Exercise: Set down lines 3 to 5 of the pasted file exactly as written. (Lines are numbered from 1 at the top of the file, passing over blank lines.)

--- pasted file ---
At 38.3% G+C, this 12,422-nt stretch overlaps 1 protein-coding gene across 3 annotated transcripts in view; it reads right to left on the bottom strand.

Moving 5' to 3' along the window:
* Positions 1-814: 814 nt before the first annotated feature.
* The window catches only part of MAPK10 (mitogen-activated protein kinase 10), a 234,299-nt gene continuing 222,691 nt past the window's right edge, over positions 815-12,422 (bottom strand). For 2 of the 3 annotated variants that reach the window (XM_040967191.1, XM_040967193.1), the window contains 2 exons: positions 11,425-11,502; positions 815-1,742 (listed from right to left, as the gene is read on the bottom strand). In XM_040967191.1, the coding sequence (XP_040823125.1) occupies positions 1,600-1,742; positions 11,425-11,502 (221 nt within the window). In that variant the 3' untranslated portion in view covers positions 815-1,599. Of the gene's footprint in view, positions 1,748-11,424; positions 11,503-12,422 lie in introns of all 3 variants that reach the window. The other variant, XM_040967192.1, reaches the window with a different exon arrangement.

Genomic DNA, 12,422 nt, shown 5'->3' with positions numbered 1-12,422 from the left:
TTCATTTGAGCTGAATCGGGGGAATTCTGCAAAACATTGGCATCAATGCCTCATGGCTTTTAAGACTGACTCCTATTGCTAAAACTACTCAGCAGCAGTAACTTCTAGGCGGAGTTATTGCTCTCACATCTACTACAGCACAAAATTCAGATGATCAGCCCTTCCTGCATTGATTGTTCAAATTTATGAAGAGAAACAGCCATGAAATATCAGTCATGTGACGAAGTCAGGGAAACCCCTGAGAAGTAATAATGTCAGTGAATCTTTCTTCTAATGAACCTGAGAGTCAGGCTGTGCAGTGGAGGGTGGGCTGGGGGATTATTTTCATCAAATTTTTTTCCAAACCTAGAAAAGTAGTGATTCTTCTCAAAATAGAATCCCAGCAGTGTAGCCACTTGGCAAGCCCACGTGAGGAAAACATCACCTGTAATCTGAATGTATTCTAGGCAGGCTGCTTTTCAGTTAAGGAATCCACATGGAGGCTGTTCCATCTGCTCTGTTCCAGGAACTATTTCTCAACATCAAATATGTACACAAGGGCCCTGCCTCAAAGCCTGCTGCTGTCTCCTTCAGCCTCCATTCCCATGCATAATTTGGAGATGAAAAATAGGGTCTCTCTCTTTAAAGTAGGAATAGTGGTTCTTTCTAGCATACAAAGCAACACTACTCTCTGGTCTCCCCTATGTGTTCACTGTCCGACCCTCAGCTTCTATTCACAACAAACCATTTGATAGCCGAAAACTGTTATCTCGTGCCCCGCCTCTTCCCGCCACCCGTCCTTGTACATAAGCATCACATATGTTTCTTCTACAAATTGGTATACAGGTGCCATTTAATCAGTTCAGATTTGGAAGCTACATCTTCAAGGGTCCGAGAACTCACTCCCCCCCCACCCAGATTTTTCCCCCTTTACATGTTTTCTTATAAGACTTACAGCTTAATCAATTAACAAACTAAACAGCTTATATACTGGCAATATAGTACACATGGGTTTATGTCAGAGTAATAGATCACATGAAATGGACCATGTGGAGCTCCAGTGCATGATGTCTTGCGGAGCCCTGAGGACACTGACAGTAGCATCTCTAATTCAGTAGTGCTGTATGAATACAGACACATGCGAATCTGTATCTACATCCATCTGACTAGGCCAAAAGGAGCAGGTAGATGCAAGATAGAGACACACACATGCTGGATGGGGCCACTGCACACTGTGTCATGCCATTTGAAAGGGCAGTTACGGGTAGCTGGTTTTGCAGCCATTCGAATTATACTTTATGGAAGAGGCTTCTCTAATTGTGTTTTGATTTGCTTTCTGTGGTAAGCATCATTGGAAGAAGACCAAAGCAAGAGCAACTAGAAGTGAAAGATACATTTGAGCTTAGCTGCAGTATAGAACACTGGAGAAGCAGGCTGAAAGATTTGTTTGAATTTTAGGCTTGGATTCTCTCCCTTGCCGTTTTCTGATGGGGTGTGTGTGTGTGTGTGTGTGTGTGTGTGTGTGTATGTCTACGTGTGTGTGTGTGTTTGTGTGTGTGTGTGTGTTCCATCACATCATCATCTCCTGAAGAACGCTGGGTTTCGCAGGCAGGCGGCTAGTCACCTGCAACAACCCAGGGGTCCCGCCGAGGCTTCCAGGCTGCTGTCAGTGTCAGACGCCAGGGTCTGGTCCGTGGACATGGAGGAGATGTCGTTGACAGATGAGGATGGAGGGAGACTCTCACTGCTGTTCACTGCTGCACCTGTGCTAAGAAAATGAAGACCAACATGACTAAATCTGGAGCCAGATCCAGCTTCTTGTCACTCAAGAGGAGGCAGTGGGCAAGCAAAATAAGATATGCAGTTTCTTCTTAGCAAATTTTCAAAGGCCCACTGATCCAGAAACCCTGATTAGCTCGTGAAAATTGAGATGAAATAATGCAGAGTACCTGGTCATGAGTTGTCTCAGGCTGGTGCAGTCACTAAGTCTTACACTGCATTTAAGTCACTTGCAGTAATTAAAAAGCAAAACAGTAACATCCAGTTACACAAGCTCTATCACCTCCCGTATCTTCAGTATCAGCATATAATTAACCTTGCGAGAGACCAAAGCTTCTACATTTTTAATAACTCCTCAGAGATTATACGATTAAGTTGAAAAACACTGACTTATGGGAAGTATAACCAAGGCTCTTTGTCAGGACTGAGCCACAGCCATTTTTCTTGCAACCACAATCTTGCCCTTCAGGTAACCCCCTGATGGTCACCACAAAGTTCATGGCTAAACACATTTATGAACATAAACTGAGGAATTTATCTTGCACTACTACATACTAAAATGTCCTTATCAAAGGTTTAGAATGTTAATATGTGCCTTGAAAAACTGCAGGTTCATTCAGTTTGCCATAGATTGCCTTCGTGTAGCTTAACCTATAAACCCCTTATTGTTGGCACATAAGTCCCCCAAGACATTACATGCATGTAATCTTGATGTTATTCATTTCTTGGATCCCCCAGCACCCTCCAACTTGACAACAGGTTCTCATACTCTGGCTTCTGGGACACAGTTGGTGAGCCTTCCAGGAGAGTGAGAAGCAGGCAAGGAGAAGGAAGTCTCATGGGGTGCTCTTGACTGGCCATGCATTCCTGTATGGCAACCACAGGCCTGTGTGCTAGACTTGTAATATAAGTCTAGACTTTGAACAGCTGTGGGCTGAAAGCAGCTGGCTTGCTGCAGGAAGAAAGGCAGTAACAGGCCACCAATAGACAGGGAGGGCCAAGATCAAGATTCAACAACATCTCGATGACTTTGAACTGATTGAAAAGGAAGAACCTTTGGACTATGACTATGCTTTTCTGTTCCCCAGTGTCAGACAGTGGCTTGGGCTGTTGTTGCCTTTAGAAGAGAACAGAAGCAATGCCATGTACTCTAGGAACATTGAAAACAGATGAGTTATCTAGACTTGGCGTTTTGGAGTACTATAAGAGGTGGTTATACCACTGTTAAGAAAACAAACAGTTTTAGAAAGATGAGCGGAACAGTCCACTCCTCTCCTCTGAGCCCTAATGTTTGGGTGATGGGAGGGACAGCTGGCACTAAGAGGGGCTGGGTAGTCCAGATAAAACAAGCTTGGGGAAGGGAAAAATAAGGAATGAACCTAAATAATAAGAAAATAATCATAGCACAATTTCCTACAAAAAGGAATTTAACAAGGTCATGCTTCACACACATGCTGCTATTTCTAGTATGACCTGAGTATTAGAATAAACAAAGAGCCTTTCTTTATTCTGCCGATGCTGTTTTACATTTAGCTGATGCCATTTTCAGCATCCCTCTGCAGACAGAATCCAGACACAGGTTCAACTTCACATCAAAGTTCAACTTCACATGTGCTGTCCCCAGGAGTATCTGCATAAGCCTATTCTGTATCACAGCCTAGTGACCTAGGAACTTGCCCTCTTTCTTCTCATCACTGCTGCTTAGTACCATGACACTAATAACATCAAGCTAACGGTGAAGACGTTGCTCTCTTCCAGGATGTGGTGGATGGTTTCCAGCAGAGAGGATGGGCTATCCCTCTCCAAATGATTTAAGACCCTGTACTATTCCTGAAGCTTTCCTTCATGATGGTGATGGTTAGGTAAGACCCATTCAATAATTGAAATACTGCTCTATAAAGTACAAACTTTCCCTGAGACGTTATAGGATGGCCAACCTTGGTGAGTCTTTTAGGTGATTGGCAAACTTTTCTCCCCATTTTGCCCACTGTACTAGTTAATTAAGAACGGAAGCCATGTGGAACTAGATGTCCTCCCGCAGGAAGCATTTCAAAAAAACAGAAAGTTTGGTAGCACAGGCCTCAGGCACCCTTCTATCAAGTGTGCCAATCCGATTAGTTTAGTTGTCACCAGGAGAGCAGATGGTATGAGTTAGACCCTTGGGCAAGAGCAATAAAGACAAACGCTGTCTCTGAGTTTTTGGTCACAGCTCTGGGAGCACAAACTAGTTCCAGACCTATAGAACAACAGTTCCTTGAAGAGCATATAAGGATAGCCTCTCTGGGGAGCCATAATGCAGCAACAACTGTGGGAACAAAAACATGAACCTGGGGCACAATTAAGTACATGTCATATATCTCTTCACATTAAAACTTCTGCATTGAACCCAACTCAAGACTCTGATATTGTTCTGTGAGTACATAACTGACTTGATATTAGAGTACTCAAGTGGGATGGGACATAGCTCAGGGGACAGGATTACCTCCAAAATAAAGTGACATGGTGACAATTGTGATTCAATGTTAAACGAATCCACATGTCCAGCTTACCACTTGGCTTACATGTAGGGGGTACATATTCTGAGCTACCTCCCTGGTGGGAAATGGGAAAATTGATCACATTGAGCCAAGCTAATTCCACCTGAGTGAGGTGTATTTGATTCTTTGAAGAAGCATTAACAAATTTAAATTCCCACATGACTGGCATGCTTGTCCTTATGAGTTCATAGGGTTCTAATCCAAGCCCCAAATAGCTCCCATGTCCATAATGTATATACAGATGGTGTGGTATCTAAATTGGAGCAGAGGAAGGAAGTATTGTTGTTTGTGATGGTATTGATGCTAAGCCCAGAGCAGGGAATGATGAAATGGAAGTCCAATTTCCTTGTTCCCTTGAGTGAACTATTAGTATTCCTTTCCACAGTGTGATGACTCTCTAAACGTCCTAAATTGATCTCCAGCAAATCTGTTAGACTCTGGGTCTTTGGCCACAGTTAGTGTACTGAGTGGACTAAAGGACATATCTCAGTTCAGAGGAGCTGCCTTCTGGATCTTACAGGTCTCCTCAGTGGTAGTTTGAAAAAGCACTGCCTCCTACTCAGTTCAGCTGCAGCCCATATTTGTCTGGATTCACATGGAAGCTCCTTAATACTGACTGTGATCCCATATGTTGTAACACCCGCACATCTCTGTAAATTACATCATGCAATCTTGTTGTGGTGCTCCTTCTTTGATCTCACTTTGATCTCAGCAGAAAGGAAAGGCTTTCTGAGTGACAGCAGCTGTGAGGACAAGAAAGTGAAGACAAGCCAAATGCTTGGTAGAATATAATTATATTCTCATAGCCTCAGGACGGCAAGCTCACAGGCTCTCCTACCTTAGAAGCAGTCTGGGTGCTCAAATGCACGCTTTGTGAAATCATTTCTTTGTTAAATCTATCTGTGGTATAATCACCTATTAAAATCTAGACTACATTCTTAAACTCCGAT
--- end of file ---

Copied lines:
* Positions 1-814: 814 nt before the first annotated feature.
* The window catches only part of MAPK10 (mitogen-activated protein kinase 10), a 234,299-nt gene continuing 222,691 nt past the window's right edge, over positions 815-12,422 (bottom strand). For 2 of the 3 annotated variants that reach the window (XM_040967191.1, XM_040967193.1), the window contains 2 exons: positions 11,425-11,502; positions 815-1,742 (listed from right to left, as the gene is read on the bottom strand). In XM_040967191.1, the coding sequence (XP_040823125.1) occupies positions 1,600-1,742; positions 11,425-11,502 (221 nt within the window). In that variant the 3' untranslated portion in view covers positions 815-1,599. Of the gene's footprint in view, positions 1,748-11,424; positions 11,503-12,422 lie in introns of all 3 variants that reach the window. The other variant, XM_040967192.1, reaches the window with a different exon arrangement.

Genomic DNA, 12,422 nt, shown 5'->3' with positions numbered 1-12,422 from the left: